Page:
I had so wanted to believe that Casa Verde’s problems were over, but Sara’s attack certainly made it look like someone is still holding a grudge.
“Look at it this way,” George suggested, glancing up from her techie magazine. “At least when we get home, you can do some research on this Cassandra Samuels.”
I nodded. Cassandra Samuels was the final ill-fitting piece of the puzzle. She worked for Green Solutions, the consulting firm that had supposedly advised Enrique and Cristobal on how to build an eco-friendly resort. And—more intriguingly—it seemed that she was Enrique’s secret American girlfriend. Enrique’s daughter Juliana had insisted to me that her father wasn’t capable of all these scary attacks—that he must have had a co-conspirator, someone who had talked him into the scheme. At this point, if such a person existed, Cassandra Samuels seemed the most likely suspect.
“Oh . . . Em . . . Gee,” a bubbly voice squealed in front of me, and then I heard a sharp “Yip!” and groaned. Bess, George, and I all turned to where Deirdre Shannon and her cousin, Kat, were coming down the aisle with Pretty Boy—Kat’s precious, recently dognapped, extremely neurotic Chihuahua. Since Deirdre and Kat were traveling first class—Kat had paid to upgrade both their tickets—we hadn’t been expecting to see them again until we landed. “Are you guys as happy to get on this plane as we are?”
Kat sighed, her platinum blond curls bobbing as she shook her head in exaggerated frustration. Kat lived in Los Angeles, and made her living working as an extra. She fancied herself an actress and, while nice enough, could be a bit overwhelming.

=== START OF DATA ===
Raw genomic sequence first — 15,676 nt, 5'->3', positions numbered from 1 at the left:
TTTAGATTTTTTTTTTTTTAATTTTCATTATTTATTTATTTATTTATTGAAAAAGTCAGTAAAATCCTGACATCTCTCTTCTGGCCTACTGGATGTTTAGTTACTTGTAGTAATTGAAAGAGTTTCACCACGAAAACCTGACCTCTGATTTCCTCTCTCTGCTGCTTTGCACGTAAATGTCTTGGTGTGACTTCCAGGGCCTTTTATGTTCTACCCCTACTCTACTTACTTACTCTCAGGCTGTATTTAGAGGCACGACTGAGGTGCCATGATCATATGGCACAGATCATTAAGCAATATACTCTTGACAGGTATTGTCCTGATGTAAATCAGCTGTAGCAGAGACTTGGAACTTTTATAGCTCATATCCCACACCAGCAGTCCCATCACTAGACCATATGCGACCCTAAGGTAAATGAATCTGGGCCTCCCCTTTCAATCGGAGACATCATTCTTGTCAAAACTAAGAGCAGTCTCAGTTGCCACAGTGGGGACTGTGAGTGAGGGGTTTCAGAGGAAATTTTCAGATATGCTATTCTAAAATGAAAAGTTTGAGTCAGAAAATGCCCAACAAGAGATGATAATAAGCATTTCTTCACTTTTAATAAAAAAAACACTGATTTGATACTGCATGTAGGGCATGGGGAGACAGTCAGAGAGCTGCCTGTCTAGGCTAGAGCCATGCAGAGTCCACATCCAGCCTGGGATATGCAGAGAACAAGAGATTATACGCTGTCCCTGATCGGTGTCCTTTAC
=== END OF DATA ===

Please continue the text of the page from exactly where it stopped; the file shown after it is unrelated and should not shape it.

Bess smiled patiently. “We’re glad to be getting home, for sure,” she agreed. “Though we still have some unanswered questions.”
“What do you mean?” asked Deirdre skeptically.
“Well,” I said, “for instance, what happened to Sara?”
Kat shrugged. “You mean those ants?” she asked. “That stunk. But I guess those are the hazards you face working with animals. Right, boobie-boo? ” She turned to Pretty Boy, cooing at a high pitch, and George gave me a desperate look, like Make her stop!
“Um,” I said quickly. “Well, yeah . . . But it seemed like more than an accident to me, you know?”
Kat looked thoughtful. “You mean like when Pretty Boy was dognapped?”
“Yeah,” George agreed, nodding. “Maybe someone was trying to send a message.”
Kat stared off into space, seeming to think about this, but Deirdre didn’t look convinced. “Either way,” she snapped, “who cares? That was the worst vacation I ever took. Thank goodness we got it for free, otherwise I would be on the phone with my credit card right now, disputing the charges.”
Kat glanced back at her cousin, then nodded. “Yeah,” she agreed. “Whatever was really going on there, I’m just glad to be done with it.”